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(Artemisia absinthium)

A fragrant perennial herbaceous plant with a woody stem. Fragrance resembles that of garden sage.


Regulated areas of Wormwood
This species is Restricted (Orange counties)

Other names for this plant include:

  • Common names: artemisia, absinth sage, absinth wormwood, absinth sagewort, common sagewort, absinthe mugwort, absintium
  • Scientific names: Artemisia absinthium var. absinthium; Artemisia absinthium var. insipida

Ecological threat:

  • Invades coniferous and hardwood forests, prairies, meadows, grasslands, fields, and disturbed areas.
  • Viable seeds have been found in undisturbed grassland prairies
  • Plants are prolific seed producers
  • Naturalized throughout much of the United States.
  • Alters the flavor of milk when cows consume the plant
  • Chemical compounds may inhibit the growth of some surrounding plant species, while stimulating growth of others.

Classification in Wisconsin: Restricted

Species Assessment Groups (SAG) were assembled to recommend a legal classification for each species considered for NR 40. The recommendation for wormwood was based upon this literature review developed by the department.


Leaves & stems: Leaves are light green- greyish in color, and covered in fine, silky white hairs. Deeply pinnately divided with round lobes/edges. Fragrance is similar to garden sage. Stems are somewhat woody.

Flowers: Small tubular flowers born on dangling and dropping stalks form yellow clusters.

Fruits & seeds: Light brown seeds are shaped like sunflowers seeds, broader at the base and more narrow at the tip.

Roots: Plants have central taproot as well as long-branching lateral roots. Plants are mildly rhizomatous.

Similar species: Wormwood resembles many other species in the genus Artemisia , some of which are of special concern and other are introduced non-natives:

Artemisia ludoviciana; native. Leaves are lance-shaped and undivided (with few to no lobes). Artemisia serrata; native. Lance-shaped slender leaves have toothed edges. Artemisia frigida; native and of special concern. Artemisia dracunculus; native and of special concern. Flower heads are erect, not nodding like the invasive A. absinthium.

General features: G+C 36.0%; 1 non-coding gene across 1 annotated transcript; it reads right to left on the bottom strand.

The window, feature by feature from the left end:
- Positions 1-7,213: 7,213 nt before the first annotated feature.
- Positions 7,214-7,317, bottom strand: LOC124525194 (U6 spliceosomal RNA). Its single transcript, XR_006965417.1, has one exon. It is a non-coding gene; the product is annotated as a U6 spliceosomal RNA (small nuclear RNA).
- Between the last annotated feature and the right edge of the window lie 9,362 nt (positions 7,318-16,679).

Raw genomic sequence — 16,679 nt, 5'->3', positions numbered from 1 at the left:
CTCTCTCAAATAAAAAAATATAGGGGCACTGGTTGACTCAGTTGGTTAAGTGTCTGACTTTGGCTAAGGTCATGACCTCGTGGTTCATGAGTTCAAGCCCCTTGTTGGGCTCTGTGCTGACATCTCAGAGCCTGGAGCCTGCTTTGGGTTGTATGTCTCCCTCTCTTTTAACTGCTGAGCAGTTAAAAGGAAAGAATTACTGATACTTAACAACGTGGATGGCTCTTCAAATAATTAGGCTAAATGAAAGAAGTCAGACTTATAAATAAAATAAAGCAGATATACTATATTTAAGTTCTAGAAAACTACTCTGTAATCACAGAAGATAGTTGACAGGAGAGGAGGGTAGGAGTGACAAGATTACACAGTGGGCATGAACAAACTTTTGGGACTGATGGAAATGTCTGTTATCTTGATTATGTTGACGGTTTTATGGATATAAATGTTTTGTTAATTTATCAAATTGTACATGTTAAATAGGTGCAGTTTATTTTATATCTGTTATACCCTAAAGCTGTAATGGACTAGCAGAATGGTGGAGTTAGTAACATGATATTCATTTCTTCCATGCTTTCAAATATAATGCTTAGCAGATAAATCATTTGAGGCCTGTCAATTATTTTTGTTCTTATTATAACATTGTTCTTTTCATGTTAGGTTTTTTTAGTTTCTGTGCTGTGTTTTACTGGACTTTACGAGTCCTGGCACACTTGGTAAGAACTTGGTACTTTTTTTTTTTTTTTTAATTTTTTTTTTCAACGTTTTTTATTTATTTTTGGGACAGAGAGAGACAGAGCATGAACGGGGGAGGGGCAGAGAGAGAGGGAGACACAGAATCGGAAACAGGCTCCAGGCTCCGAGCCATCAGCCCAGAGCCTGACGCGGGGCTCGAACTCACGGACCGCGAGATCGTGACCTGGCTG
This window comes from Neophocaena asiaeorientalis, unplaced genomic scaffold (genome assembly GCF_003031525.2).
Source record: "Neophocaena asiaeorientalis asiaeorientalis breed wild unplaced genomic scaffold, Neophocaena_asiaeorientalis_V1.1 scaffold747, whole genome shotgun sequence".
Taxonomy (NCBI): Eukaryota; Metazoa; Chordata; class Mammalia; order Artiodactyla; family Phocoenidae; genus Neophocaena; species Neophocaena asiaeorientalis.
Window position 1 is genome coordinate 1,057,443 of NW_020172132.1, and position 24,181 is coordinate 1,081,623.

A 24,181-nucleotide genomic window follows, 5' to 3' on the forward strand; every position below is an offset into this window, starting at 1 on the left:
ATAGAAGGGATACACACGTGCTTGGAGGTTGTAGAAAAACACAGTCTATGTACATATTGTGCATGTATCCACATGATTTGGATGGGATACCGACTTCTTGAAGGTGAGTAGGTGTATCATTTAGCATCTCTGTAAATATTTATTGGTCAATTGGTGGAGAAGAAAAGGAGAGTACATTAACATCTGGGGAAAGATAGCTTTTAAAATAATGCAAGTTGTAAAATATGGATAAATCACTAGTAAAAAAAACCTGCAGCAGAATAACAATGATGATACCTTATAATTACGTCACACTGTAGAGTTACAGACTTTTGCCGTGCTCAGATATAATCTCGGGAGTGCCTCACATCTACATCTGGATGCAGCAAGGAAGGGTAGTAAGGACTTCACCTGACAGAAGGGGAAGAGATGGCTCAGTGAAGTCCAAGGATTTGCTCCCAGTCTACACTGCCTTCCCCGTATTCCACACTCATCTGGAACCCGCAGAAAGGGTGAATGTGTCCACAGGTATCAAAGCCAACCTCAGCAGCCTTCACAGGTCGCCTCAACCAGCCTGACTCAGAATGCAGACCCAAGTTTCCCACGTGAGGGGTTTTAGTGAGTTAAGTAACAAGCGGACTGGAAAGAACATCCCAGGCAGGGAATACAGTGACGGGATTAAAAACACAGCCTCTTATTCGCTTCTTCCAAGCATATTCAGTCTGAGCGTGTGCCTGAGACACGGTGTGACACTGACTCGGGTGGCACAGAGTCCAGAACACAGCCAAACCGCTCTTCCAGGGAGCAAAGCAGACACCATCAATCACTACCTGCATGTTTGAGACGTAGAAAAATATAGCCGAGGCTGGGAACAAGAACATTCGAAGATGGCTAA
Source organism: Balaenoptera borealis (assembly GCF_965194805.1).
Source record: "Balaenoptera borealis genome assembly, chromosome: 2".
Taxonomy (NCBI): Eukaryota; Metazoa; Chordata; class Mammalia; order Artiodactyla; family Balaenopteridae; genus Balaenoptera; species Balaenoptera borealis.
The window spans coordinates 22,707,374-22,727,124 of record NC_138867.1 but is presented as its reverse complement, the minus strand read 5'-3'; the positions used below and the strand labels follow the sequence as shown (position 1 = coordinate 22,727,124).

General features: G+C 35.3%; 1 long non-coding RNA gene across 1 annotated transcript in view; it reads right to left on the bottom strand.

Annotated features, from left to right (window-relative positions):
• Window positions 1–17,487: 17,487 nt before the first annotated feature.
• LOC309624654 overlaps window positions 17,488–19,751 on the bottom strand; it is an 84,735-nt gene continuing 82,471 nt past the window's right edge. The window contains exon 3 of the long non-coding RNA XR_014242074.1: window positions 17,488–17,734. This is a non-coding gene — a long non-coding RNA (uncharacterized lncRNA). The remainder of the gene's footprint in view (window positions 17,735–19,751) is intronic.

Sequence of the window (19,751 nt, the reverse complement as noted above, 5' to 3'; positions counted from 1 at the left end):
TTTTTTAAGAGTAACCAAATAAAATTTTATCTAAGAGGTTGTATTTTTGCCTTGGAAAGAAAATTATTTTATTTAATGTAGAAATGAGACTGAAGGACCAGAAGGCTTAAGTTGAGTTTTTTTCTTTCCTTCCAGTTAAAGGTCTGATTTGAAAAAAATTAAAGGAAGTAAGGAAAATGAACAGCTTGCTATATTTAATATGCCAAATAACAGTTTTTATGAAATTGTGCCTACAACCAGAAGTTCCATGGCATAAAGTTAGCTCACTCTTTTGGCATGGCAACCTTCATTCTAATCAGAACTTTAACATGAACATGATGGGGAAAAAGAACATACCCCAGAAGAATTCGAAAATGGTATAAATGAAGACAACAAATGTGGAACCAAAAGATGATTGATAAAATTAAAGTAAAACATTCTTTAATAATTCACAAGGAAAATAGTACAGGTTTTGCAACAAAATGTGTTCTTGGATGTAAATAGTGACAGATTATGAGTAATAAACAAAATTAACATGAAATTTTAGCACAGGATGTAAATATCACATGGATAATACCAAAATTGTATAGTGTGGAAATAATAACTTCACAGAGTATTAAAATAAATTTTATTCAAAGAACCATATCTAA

Visit the Wisconsin Herbarium links under the resources tab for more information on identification.


Artemisia absinthium
Counties in WI where wormwood has been reported (as of July 2013). Both vouchered and unvouchered reports included.

Do you have wormwood in your county but it isn't shaded on the map? Send us a report.



  • Dig up individual plants. For larger populations, mow as close to the ground as possible. Monitor for re-sprouts.
  • Cover the infestation with black landscape fabric/plastic in early spring, when leaves emerge. Keep covered for a minimal of one growing season.
  • With sufficient fuel loads, consecutive prescribed burns are also a successful control option.


  • Picloram, dicamba, 2,4-D, and glyphosate are all effective herbicides. Follow recommended label rates.


View wormwood pictures in our photo gallery!


Sources for Content:

  • Carey, Jennifer H. 1994. Artemisia absinthium. In: Fire Effects Information System, [Online]. U.S. Department of Agriculture, Forest Service, Rocky Mountain Research Station, Fire Sciences Laboratory (Producer).[2013, August 12].
  • University of Wisconsin - Stevens Point, Robert W. Freckmann Herbarium
  • Center for Invasive Species and Ecosystem Management;

Links for More Information:

Last revised: Monday June 03 2019